The government extended to all identified trafficking victims the option of remaining in the country—either in a shelter or via transfer to a new employer—during judicial proceedings, or alternatively an immediate exit visa; these benefits did not require a successful prosecution or cooperation with law enforcement personnel. The government reported it also provided legal alternatives to the removal of foreign victims of trafficking to countries where they might face retribution or hardship. During the reporting period, one potential victim requested asylum, and following discussions with two international organizations, the victim chose to be relocated to a third country. In addition, the government, along with other labor-source embassies, NGOs, and international organizations, repatriated 75 individuals to their countries of origin, including the 28 Vietnamese domestic workers. In previous years, diplomatic representatives from labor-source countries reported trafficking victims were not permitted to seek employment while residing in government-run shelters. In 2020, the MHRSD implemented a policy issued under Circular No. 65551, granting work permits and temporary residence to potential trafficking victims so they could work, if they so chose, while their labor dispute or criminal case was adjudicated; this included potential victims whose work permits had expired. The government developed this policy after soliciting input from potential trafficking victims and stated an individual could receive this benefit regardless of whether they resided in the shelter. The government reported it allowed victims to submit testimony in written form or remotely via recording as they preferred, and it ensured victims’ identities remained confidential. In contrast, diplomats from several labor-source countries reported the government advised some victims to testify in-person. The government reported that a potential victim’s testimony was only taken if the potential victim provided informed consent, in adherence with the NRM. In 2021, the government amended existing policy to allow all potential trafficking victims who desired to proceed with a legal case pursuant to the NRM but also wanted to voluntarily return to their country of origin, to be assigned a Pro bono attorney to their case; the MOJ extended notary services during the year to facilitate the assignment of a lawyer as a proxy for potential victims. The law entitled trafficking victims to legal assistance, security protection, translation services, and the right to immediate repatriation or continued residence in Saudi Arabia until resolution of the case, in addition to medical and psychological care, shelter, and rehabilitation. The government provided victims legal services in 21 cases, all involving Vietnamese nationals, during the year. In 2020, the government activated the Unified Translation Center Initiative to provide translation services to the courts and judicial facilities to protect the rights of non-Arabic speaking victims in court proceedings. The initiative, which had 22 interpreters covering 20 languages, handled approximately 800 cases each month and, during the reporting period, provided services in 23 trafficking cases. Officials permitted victims to obtain restitution directly from the government and/or by filing civil suits against traffickers; however, such settlements rarely took place and reportedly generally occurred outside of civil court proceedings through government- supported mediation efforts. These proceedings often did not entail criminal prosecution, and officials preferred to reimburse back-wages informally and/or assist in repatriating the victims. If victims sought to obtain restitution from defendants in criminal cases, victims often experienced delays in receiving it. In 2021, the government reported it worked with an international organization to develop a more effective process to ensure victims receive restitution in criminal cases but did not report outcomes of these efforts at the close of the reporting period.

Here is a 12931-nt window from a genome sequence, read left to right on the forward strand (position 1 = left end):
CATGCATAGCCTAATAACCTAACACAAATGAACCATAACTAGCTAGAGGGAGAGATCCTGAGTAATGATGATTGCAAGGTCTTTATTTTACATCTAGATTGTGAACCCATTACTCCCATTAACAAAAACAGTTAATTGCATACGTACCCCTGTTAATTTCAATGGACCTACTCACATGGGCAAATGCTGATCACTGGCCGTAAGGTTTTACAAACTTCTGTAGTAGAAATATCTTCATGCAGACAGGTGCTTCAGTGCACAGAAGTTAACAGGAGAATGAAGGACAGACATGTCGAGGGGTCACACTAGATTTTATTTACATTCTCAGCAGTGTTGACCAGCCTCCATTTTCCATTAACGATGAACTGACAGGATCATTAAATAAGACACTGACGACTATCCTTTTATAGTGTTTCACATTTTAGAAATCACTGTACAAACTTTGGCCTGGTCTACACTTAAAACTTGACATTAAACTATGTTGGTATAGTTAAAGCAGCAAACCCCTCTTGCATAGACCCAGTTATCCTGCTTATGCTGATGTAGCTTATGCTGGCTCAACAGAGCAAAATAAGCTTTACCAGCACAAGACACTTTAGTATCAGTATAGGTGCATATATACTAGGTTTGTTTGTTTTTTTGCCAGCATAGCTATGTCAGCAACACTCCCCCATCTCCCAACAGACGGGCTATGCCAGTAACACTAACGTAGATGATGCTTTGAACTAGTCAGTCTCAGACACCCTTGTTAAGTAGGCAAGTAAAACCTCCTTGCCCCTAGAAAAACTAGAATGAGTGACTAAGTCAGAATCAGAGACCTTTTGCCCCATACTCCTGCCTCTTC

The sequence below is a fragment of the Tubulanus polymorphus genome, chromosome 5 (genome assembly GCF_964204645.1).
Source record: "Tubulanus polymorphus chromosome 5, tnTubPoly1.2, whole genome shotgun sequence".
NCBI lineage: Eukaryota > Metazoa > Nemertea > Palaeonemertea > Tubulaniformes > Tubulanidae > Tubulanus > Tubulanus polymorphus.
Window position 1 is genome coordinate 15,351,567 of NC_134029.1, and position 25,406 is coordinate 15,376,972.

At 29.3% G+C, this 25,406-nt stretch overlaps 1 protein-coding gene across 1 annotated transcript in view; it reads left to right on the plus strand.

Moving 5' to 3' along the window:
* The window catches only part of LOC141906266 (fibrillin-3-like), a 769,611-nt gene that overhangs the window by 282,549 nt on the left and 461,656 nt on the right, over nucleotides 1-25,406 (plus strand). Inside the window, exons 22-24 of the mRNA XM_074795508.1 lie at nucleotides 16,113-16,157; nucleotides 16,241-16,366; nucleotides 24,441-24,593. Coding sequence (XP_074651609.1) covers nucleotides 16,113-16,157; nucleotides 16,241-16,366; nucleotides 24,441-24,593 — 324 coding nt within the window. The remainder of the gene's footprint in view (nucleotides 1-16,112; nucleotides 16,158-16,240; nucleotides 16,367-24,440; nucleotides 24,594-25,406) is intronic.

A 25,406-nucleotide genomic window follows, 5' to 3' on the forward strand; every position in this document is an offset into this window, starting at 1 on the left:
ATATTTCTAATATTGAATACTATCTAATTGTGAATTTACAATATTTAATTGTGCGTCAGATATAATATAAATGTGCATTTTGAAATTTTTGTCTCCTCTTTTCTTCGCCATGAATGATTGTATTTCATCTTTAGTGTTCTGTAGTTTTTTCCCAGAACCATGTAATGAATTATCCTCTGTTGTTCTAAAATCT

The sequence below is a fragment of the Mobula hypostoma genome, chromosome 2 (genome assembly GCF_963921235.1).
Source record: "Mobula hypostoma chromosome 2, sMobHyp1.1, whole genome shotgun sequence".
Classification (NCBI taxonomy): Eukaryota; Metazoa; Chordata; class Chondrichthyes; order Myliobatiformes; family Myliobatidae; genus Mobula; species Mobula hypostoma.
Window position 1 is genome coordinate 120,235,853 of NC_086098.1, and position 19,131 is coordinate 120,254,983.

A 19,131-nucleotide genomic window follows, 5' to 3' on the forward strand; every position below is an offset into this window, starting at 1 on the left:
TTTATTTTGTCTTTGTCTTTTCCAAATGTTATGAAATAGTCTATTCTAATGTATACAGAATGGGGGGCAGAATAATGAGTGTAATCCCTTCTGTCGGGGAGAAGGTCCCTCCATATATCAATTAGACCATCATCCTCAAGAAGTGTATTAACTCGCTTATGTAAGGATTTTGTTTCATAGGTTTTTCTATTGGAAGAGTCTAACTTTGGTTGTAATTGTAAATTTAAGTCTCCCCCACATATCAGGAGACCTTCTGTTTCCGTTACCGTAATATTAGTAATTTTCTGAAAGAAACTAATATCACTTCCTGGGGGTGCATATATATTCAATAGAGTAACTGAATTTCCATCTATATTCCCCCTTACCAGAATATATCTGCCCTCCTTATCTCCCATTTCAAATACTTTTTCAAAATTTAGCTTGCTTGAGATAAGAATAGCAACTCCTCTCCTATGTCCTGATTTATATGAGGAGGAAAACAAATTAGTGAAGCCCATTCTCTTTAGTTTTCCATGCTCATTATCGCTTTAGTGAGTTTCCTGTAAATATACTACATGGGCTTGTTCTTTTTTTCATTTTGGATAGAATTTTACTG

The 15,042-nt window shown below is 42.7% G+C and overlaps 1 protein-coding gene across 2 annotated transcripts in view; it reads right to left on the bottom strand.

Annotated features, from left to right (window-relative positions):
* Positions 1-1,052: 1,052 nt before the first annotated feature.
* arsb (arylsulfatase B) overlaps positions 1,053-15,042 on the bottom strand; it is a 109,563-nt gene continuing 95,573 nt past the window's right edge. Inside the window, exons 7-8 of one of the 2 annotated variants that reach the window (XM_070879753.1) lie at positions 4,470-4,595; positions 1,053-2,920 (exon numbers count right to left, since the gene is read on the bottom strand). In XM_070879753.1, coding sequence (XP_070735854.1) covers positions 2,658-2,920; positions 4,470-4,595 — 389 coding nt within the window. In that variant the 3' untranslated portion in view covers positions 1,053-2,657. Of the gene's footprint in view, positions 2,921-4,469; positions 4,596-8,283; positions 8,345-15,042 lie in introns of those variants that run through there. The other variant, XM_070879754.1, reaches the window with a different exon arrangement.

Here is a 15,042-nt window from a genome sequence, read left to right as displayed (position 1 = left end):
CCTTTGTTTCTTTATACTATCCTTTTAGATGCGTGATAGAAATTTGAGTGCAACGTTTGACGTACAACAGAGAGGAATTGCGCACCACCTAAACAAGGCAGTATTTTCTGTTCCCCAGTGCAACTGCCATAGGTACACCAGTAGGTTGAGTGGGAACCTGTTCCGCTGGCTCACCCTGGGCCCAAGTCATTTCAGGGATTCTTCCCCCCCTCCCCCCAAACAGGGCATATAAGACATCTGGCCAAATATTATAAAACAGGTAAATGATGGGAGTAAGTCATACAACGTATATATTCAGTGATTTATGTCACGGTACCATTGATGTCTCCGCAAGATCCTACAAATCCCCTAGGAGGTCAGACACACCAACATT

The government demonstrated increased efforts to prevent trafficking, although domestic workers remained excluded from the most recent sponsorship reforms, implemented in March 2021, which continued to render this population vulnerable to conditions of forced labor. The government developed a new 2021-2023 NAP in coordination with two international organizations, and in August 2021, the government finalized and adopted the NAP; the plan set priorities within four pillars: prevention, protection and assistance, prosecution, and partnership. The NCCHT met 10 times during the reporting period; it completed a review of an MHRSD study on labor recruitment regulations and practices; prepared a study and recommendations to ensure trafficking victims were exempt from fees, fines, or other sanctions; and updated the screening mechanism for undocumented migrants at detention centers, among other activities. The government also approved a National Policy to Prevent Child Labor and a corresponding NAP that included efforts to create a database to track child labor prevalence in the Kingdom with the support of an international organization, adopting a list of types of work prohibited for those younger than 18 years of age, improving social work and social protection mechanisms by building capacity of specialists in the field, promoting quality educational opportunities for all children, and raising awareness of child labor. In November 2021, the Kingdom hosted the third annual Governmental Forum against Trafficking in Persons in the Middle East, which focused on efforts of participating governments on international and national coordination in anti-trafficking efforts during the pandemic.